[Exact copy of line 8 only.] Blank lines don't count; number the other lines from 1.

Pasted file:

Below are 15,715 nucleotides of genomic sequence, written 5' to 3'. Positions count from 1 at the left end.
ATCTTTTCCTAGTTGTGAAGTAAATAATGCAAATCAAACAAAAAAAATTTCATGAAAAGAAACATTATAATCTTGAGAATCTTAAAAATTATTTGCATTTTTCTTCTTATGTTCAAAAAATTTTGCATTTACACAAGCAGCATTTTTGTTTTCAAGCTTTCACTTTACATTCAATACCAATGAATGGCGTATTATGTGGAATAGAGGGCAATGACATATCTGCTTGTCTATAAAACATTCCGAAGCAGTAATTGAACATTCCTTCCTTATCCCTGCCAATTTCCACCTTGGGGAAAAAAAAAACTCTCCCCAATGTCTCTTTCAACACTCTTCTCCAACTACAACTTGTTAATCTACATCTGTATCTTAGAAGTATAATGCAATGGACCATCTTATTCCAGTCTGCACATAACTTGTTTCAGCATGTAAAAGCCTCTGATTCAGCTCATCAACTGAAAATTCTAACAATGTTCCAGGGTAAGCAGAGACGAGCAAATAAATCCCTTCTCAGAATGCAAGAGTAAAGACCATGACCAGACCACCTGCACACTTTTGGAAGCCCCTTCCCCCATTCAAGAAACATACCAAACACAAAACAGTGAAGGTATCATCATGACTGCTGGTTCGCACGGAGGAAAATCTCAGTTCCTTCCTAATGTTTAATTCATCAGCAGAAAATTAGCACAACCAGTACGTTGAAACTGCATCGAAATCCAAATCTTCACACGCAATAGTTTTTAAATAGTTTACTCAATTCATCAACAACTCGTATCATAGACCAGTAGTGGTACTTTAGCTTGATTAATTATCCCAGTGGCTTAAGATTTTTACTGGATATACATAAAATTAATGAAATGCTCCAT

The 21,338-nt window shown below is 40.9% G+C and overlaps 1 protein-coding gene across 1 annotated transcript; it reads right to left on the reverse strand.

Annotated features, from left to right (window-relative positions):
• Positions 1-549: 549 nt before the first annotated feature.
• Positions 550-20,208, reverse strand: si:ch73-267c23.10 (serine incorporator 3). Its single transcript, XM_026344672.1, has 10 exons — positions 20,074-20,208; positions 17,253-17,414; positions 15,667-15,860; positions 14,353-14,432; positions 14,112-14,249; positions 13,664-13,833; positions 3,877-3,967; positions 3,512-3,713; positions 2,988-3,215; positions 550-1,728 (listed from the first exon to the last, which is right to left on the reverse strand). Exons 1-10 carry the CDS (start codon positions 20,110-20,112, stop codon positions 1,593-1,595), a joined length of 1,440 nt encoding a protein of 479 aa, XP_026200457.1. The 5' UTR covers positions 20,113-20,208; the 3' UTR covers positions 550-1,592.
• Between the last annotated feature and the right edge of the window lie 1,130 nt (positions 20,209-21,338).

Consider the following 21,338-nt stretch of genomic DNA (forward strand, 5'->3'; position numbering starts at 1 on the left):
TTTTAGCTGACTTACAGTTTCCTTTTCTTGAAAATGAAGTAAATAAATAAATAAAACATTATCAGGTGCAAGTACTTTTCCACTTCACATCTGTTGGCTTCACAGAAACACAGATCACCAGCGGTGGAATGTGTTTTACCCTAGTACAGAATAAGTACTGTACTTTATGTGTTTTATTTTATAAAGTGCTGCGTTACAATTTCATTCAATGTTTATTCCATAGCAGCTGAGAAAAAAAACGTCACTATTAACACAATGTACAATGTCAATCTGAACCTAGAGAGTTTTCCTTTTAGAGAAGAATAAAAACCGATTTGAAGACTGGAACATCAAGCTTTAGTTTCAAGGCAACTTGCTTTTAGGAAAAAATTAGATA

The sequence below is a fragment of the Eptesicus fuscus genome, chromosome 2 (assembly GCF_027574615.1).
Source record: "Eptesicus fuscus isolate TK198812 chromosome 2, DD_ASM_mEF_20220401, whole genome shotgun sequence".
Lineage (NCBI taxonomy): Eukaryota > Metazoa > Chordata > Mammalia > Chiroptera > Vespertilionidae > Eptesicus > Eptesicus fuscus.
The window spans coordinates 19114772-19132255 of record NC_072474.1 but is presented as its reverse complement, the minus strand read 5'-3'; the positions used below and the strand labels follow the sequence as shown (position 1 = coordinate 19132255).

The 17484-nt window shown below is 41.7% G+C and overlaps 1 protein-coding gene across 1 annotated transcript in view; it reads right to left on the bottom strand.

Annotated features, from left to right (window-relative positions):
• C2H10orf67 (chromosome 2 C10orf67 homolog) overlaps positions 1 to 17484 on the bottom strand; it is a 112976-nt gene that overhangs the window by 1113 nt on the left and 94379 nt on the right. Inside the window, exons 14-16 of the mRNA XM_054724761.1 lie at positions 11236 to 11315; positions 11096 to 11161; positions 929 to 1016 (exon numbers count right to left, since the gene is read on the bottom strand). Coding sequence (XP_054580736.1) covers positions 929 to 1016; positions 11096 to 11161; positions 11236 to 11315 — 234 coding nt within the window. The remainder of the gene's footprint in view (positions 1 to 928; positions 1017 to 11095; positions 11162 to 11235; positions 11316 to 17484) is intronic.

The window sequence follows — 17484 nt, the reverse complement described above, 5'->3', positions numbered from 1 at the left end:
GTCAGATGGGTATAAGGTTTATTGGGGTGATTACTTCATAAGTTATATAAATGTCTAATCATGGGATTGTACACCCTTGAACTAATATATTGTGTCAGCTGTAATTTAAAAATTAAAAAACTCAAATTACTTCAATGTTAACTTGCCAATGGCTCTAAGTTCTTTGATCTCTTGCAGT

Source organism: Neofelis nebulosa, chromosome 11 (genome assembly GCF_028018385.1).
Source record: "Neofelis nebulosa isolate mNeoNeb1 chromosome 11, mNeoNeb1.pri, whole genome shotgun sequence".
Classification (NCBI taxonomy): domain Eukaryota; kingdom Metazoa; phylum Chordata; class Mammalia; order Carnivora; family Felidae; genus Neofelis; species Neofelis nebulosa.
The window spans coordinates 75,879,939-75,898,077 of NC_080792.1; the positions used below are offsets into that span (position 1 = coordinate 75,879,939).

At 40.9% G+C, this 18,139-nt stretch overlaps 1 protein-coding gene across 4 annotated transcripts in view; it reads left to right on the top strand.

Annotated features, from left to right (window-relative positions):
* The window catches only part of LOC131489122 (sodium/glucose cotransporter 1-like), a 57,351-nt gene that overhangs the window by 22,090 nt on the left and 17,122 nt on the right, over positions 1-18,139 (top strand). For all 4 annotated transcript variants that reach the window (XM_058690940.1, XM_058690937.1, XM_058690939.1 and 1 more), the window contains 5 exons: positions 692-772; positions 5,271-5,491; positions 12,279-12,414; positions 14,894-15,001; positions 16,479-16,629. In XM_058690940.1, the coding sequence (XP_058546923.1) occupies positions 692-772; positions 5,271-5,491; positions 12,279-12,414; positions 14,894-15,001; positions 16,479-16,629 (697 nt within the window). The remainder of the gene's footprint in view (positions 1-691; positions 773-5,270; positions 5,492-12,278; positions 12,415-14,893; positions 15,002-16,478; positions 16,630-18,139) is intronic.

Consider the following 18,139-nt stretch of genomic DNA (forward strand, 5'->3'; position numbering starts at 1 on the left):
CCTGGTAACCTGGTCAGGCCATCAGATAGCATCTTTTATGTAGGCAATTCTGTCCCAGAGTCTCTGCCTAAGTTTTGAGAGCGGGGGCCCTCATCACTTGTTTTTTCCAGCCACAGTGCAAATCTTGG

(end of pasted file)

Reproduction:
Consider the following 21,338-nt stretch of genomic DNA (forward strand, 5'->3'; position numbering starts at 1 on the left):